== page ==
Russia To Launch Progress Cargo Vessel Despite Recent Proton Rocket Failure
July 6, 2013

Russia To Launch Progress Cargo Vessel Despite Recent Proton Rocket Failure

Lawrence LeBlond for - Your Universe Online

Despite a recent Proton-M rocket failure, and an order to ground all Proton-based launches while an investigation is under way, one launch will continue as planned later this month.

Russia will launch its Progress M-20M space freighter on July 28 from the Baikonur Cosmodrome in Kazakhstan, where the Proton rocket carrying three GLONASS navigational satellites exploded on Tuesday. The Progress vessel will deliver supplies to the International Space Station (ISS).

"Preparations for the Progress launch are running according to schedule. It is still planned for July 28," Vladimir Popovkin, a senior official with Russia space agency, told RIA Novosti after a meeting of the state commission on reforming the space industry.

Popovkin also said a Russian lab module due for launch aboard a Proton-M rocket to the ISS in December will not be affected by the recent rocket failure.

"We will certainly sort this thing out by December. What's important is that the module is ready by December," he said.

Popovkin noted that officials have narrowed down the cause of Tuesday's accident to three possible scenarios: malfunctioning launch equipment, faulty control systems or problems with the first stage rocket engine.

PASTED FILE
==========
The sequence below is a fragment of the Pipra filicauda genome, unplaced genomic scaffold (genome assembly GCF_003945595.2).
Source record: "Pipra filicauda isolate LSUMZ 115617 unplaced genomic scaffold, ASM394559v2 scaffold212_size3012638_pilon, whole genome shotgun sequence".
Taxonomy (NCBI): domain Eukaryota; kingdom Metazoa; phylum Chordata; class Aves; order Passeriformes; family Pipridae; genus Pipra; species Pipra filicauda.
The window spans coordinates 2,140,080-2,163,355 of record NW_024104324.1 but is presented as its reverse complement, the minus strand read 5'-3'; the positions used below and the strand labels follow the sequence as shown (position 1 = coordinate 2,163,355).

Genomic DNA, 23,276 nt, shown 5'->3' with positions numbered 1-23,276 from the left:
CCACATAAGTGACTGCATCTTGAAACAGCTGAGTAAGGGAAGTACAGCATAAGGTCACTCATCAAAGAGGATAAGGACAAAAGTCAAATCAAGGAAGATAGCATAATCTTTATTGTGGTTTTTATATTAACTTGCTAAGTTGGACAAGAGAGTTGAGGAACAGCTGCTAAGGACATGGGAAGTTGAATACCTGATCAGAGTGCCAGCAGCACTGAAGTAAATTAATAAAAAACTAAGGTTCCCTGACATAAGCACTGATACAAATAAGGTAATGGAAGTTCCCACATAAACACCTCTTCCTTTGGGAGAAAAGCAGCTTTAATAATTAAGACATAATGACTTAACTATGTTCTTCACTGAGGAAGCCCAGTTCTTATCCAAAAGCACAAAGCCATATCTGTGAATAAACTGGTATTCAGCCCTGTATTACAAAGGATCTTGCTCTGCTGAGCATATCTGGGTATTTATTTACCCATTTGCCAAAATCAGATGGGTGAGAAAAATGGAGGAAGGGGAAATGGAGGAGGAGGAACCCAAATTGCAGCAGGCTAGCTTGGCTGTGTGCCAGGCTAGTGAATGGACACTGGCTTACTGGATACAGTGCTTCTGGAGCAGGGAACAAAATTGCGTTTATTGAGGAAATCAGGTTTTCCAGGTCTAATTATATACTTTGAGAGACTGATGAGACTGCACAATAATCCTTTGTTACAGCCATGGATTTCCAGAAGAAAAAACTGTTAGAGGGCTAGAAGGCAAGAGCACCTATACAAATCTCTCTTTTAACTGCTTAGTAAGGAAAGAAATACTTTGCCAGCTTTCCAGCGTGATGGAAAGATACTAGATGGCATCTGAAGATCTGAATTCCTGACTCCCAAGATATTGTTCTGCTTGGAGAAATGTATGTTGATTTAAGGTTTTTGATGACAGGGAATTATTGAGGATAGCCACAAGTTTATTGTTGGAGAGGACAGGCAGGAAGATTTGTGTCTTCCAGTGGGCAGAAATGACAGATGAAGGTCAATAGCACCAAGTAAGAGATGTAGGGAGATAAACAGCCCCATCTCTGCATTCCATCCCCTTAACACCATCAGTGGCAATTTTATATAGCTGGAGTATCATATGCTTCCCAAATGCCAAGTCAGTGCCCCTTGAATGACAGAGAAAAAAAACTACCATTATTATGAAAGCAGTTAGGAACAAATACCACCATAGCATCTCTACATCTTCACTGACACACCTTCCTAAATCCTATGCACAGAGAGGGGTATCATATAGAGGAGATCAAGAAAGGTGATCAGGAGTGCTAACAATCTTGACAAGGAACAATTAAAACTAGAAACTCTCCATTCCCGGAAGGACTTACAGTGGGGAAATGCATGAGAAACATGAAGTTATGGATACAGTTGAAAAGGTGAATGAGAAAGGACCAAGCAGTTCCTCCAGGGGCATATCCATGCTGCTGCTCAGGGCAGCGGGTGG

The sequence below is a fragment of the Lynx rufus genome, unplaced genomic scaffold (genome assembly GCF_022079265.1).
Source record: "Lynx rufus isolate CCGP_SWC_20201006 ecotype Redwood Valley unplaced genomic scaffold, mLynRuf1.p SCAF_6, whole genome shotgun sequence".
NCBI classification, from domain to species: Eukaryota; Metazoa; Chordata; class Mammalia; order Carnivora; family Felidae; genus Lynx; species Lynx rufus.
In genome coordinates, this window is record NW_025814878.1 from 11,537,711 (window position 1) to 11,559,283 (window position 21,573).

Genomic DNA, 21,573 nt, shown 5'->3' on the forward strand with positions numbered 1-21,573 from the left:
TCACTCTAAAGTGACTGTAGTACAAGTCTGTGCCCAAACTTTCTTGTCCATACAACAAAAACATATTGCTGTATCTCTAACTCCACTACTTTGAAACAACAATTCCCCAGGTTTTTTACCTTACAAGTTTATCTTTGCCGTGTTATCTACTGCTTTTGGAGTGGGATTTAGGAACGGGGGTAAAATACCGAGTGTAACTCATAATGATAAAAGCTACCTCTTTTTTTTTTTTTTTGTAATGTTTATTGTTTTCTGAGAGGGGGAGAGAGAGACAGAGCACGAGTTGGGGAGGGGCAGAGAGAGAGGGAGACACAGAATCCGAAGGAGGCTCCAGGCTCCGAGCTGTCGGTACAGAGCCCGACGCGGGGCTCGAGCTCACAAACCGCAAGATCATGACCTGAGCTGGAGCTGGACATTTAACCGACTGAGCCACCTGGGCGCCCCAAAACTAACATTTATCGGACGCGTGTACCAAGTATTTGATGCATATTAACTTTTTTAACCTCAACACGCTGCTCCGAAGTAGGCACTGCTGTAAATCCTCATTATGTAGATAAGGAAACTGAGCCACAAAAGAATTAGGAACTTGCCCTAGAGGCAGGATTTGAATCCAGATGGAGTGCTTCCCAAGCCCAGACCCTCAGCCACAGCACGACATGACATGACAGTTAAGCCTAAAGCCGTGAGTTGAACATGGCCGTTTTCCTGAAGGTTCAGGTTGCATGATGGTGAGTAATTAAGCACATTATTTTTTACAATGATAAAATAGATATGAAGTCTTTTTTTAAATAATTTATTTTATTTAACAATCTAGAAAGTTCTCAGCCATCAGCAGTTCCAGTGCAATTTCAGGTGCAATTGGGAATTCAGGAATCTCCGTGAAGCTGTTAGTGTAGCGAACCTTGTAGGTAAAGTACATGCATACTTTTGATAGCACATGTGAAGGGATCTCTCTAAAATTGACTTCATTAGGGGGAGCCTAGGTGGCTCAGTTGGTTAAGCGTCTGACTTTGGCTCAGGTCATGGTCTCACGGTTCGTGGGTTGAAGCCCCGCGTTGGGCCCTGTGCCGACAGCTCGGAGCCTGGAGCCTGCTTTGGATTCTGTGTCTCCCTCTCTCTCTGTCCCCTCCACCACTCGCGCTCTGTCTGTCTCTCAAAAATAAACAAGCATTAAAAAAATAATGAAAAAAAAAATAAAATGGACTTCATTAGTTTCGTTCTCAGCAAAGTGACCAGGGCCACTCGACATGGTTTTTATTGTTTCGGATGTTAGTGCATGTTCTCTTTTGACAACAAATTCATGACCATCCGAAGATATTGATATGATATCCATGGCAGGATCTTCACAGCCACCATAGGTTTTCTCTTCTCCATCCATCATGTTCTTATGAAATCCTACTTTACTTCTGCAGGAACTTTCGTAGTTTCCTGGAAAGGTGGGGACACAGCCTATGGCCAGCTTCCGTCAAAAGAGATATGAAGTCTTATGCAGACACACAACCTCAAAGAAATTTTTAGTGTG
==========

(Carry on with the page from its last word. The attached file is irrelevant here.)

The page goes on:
He said that the investigation should be completed by the end of July, but could not set a firm deadline.

Russia has suffered a series of launch failures over the last few years, including the failure of its Progress 44 cargo vessel in August 2011, which crashed back to Earth shortly after launch.

Russian officials noted then that the loss of the Progress 44 cargo ship, which was carrying more than three tons of food and supplies for the ISS crew, would not affect astronauts aboard the orbiting lab as they still had plenty of supplies.

And earlier this year, Russia's Progress 51 cargo ship had an antenna malfunction that nearly severed ties between the craft and ground control. Russia was able to regain control and successfully dock the vessel with the ISS.

Russia's space industry also suffered a huge setback in its Mars moon program after its ambitious Phobos-Grunt satellite was lost after its launch in late 2011. That loss was added to the string of launch failures in the agency's attempts to visit the Red Planet since the 1970s.

While Russia is busy investigating launch failures, NASA is busy celebrating their launch successes.

On July 7, NASA will celebrate the 10-year anniversary of the successful launch of its Opportunity rover, which has now been on a 'Martian Marathon' on the Red Planet for the last nine years.

RedOrbit's Lee Rannals reported on July 3 that opportunity is now more than half way to its next destination, Solander Point, where it will investigate a wealth of geological layering in the search for past life on the desolate planet.